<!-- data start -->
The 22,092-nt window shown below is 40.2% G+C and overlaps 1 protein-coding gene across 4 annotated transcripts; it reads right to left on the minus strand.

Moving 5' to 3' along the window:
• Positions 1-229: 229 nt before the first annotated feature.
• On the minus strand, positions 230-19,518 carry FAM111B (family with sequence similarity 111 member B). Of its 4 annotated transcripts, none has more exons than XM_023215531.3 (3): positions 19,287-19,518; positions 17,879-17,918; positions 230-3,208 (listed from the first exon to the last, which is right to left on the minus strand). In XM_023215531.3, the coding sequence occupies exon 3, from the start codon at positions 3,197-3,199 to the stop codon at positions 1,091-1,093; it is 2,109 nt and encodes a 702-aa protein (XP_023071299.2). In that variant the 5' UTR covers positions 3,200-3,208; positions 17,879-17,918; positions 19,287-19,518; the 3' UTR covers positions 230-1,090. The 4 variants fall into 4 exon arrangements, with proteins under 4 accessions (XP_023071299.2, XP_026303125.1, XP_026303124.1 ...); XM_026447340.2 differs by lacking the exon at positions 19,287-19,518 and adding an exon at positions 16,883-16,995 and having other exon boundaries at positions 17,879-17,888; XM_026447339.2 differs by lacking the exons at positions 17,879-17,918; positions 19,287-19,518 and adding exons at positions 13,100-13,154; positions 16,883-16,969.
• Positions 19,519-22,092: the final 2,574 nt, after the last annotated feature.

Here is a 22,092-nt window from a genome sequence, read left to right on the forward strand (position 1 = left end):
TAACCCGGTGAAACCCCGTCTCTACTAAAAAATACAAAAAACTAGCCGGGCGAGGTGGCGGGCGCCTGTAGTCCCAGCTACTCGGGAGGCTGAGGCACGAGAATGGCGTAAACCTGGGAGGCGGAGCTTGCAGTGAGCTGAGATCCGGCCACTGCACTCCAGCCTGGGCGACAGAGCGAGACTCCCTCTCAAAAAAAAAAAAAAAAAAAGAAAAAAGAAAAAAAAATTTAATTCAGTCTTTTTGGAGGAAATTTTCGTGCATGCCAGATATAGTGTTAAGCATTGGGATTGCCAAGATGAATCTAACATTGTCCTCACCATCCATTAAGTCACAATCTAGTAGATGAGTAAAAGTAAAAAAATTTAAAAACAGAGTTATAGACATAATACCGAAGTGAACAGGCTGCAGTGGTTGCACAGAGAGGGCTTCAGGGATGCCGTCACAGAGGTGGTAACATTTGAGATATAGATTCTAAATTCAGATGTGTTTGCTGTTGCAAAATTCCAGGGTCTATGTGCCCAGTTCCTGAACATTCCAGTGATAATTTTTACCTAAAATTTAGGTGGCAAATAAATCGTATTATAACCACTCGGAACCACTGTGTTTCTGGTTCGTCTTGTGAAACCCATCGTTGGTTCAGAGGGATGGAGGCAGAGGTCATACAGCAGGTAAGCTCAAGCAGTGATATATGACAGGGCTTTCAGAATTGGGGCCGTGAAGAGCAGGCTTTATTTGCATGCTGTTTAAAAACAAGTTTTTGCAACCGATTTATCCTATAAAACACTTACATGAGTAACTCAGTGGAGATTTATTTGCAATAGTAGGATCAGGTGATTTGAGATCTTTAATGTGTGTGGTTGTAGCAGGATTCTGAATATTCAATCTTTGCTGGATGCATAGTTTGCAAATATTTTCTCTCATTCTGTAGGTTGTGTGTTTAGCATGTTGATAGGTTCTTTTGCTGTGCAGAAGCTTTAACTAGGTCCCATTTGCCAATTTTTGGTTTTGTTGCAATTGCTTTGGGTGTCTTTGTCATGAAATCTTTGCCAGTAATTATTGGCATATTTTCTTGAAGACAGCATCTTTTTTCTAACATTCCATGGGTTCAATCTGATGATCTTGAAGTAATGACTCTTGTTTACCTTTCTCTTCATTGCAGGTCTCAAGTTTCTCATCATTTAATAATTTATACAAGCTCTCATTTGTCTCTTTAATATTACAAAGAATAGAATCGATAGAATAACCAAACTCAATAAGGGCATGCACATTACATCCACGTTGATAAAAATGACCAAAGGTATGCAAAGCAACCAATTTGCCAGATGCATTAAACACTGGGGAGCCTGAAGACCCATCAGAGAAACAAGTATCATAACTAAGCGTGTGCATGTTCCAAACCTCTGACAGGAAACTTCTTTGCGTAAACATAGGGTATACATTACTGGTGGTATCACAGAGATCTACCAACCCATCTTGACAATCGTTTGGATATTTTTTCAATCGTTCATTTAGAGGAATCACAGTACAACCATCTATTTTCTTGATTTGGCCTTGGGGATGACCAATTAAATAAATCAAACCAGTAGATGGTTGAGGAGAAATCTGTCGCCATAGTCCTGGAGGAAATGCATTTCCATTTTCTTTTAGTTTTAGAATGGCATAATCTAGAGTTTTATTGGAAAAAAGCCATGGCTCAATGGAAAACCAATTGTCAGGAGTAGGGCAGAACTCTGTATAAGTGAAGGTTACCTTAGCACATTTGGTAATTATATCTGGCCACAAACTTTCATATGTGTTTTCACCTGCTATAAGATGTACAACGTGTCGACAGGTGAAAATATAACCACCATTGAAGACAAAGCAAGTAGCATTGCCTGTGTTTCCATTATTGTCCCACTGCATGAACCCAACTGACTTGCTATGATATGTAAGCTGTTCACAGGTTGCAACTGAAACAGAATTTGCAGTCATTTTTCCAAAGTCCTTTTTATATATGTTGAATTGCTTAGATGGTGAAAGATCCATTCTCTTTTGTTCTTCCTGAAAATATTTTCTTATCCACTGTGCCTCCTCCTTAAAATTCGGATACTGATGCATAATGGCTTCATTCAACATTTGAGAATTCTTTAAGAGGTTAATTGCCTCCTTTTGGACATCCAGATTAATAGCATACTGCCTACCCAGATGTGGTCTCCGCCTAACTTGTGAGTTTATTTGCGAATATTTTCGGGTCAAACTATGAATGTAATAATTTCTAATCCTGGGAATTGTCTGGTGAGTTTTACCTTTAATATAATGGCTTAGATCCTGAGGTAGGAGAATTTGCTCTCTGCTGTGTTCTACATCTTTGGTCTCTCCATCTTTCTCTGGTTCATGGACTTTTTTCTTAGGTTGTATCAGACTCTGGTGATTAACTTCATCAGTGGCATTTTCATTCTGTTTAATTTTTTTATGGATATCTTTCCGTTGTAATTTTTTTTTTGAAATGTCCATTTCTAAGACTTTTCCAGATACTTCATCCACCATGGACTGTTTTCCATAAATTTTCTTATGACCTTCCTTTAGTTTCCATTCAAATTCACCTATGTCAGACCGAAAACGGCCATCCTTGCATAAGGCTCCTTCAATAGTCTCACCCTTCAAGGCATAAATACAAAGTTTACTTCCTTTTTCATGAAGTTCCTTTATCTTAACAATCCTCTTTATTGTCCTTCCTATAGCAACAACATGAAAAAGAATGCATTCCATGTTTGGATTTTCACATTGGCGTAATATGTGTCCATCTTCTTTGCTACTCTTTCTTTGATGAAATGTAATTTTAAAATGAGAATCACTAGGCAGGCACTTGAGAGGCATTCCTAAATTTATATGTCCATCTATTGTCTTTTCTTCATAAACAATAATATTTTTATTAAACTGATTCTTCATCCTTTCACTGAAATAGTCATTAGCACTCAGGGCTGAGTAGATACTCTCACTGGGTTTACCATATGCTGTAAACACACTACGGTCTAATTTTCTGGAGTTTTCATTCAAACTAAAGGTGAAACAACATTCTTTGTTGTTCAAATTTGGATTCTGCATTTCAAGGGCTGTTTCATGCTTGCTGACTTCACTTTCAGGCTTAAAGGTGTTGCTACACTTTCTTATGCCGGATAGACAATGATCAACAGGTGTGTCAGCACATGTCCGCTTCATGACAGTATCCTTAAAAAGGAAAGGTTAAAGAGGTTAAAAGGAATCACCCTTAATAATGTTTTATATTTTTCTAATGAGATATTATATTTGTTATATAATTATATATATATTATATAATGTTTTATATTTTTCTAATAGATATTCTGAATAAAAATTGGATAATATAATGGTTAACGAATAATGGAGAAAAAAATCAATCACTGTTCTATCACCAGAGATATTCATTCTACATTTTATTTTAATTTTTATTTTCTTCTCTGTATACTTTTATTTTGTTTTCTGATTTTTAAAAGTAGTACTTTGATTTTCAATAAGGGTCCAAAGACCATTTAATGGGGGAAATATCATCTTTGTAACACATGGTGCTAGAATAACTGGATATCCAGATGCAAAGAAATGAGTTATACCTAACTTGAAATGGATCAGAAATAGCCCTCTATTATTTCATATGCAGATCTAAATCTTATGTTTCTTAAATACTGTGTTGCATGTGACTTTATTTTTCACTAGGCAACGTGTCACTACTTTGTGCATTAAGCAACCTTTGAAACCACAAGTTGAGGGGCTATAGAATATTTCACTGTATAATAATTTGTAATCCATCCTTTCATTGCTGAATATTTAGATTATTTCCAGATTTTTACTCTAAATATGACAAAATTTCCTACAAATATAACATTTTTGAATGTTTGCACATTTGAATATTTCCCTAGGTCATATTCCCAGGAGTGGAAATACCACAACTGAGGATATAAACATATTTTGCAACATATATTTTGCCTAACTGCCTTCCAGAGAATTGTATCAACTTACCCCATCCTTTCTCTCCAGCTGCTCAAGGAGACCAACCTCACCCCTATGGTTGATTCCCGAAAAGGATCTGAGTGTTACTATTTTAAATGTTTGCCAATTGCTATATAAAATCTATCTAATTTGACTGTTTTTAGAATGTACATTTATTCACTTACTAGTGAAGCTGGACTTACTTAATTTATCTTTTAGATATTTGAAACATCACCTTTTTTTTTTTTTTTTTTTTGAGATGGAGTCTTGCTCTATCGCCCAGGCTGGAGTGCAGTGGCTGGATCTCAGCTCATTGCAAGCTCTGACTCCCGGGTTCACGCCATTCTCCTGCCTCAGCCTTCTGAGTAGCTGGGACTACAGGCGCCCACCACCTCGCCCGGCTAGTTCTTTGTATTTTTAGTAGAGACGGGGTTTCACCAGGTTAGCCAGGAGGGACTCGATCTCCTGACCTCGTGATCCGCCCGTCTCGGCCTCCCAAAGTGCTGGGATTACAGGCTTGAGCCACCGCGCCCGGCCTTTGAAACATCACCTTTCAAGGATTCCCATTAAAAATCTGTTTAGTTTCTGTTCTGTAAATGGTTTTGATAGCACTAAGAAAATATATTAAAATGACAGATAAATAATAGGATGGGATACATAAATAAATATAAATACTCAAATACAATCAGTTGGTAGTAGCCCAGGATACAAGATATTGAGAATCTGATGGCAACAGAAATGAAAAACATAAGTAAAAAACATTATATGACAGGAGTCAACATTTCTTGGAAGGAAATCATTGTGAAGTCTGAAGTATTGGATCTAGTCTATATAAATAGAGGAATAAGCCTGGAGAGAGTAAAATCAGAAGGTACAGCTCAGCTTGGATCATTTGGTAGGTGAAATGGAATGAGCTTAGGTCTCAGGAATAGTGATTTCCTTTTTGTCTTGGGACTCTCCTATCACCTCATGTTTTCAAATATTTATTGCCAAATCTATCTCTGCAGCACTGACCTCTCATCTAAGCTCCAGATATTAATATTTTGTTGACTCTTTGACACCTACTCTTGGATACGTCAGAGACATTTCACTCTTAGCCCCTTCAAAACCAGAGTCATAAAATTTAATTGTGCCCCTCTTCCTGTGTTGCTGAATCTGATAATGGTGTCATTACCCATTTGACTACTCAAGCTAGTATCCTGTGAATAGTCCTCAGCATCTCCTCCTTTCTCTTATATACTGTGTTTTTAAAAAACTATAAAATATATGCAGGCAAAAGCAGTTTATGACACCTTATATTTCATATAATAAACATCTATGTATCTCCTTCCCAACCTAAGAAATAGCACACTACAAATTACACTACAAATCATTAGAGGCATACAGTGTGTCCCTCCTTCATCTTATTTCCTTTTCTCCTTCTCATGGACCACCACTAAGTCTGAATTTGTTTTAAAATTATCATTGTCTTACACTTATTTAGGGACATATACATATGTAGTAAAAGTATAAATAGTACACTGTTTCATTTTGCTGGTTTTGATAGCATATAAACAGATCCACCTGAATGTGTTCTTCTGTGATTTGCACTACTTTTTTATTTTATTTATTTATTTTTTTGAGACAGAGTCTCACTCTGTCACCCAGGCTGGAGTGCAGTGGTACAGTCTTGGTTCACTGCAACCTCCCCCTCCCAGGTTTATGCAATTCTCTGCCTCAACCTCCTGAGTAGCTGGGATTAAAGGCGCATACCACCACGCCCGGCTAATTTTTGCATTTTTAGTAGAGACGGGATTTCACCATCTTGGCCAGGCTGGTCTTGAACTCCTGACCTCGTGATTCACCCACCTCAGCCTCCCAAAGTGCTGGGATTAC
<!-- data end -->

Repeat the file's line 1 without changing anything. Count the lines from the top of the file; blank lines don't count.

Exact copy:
The 22,092-nt window shown below is 40.2% G+C and overlaps 1 protein-coding gene across 4 annotated transcripts; it reads right to left on the minus strand.